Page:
Maybe it’s instalove, maybe it’s NRE

One of the criticisms often thrown at the Romance genre is that it portrays “instalove.” In other words, the characters fall in love too fast, too easily. Instalove can be a whole plot—see fated mates. It can be a writing mistake—a lack of tension or internal stakes. But it can also be an unjust accusation. Sometimes critics cry instalove when what they really mean is instalust or NRE.

NRE stands for New Relationship Energy, and it describes that head-over-heels, you’re-the-most-important-thing-in-the-world feeling that I imagine many of us are familiar with. NRE doesn’t have the depth and commitment of love. In some ways, it’s the antithesis of love. If a couple is going to last, they need to make the transition from NRE, where spending every minute cooing and billing seems like a reasonable option, to a more mundane, everyday existence. But in other ways, it’s what we imagine love to be—all-consuming, all-important, and certain.

I was introduced to the term NRE by the poly community. For monogamous couples, NRE plays an important biological role in bonding. We’re too besotted with our new partner to notice their flaws until we’re good and stuck with them. But in open poly arrangements, NRE can be a mine field—relegating existing relationships to the back burner while the sparks fly high in the new one. By the time NRE has died out in the new relationship, the previous relationship may have died from neglect. Which is why NRE is a topic openly discussed in the poly community. Someone entering into a new relationship has to be careful not to starve out their old one, and their existing partners need to have patience, realizing the NRE is temporary.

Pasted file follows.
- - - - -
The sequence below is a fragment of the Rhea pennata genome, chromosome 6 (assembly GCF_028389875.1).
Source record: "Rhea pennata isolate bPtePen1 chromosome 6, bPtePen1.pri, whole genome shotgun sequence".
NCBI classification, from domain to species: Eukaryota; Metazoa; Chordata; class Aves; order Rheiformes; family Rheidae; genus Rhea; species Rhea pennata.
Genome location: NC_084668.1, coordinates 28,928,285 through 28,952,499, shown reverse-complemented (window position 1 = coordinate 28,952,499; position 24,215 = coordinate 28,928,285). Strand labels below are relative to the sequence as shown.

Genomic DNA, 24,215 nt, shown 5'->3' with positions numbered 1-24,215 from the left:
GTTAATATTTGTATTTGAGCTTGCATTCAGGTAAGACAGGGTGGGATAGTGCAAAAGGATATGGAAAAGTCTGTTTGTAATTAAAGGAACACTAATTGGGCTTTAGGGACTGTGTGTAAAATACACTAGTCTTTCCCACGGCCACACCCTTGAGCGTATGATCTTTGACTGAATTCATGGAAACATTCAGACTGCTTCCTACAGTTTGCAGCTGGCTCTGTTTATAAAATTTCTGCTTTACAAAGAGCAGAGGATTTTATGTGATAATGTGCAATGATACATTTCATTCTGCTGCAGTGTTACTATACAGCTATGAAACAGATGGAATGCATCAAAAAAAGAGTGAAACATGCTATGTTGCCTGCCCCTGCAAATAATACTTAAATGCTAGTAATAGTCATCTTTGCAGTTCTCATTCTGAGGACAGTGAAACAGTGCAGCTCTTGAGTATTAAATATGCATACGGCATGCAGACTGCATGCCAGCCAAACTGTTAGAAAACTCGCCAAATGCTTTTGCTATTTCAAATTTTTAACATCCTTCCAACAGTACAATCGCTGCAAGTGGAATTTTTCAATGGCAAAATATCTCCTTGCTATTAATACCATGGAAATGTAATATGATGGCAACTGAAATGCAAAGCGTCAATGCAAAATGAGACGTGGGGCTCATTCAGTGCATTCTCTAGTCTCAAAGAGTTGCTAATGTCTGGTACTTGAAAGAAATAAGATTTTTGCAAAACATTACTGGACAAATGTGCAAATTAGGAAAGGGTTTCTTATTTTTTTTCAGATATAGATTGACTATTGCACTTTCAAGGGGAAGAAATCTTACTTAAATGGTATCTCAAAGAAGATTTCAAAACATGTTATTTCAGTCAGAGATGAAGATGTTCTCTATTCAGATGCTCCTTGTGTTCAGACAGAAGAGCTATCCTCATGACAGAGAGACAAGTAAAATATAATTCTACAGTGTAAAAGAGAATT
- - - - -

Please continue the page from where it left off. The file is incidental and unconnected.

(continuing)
But poly or not, NRE is common, and so is instalust. Some people are demisexual or asexual, but allosexuals often have an immediate interest in getting naked with an attractive person of the right gender, whether acted on or only fantasized about. Instalust isn’t a plot hole, nor is it unlikely that instalust could lead to a period of NRE. And although fated mates aren’t a real thing, they’re a valid plot device in an omegaverse world. Authors still have to keep some kind of tension in the relationship, whether through external factors trying to pull the couple apart or internal factors that seem likely to doom the relationship before it can transition to a real HEA, but none of that is instalove.

I try to show NRE becoming something more solid in my books—how the characters go from sexual attraction to obsession to a committed relationship built on trust and shared goals—but I don’t write a lot of slow burn. For the most part, my guys jump into bed with each other pretty darn fast. Maybe because I always did that myself! I’m hugely susceptible to NRE, and there are definitely a few times I got burned by it.

How about you? Where do you fall on the instalove/NRE scale, and what do you like to see in a story?



  1. I absolutely love your books, whether you call it instalove or NRE. You always make it work and help your characters build something long-lasting starting from that.

    Not all authors manage it.

  2. Personally, I hate instalove and always loved the way you dealt with your characters’ feelings. Of course, there’s instalust –especially in your Alpha/omega books– but that’s what happens in real life too. As a gay man, I find so many MM books irrealistic when after 5 minutes the MC’s think they have met ‘their fated mate’ and want to spend the rest of their lives with them with 3 children and a white picket fence. It’s not a problem in a shifters’ universe because it’s part and parcel of the genre, but is saccharine in a lot of MM books.
    Regarding the NRE idea, you might be interested in ‘Love and Limerence: The Experience of Being in Love’
    by Dorothy Tennov which is a scientific study a lot of romance writers should read.
    Thank you for your great books and for resisting the ‘Harlequin books’ aspect of MM romance.

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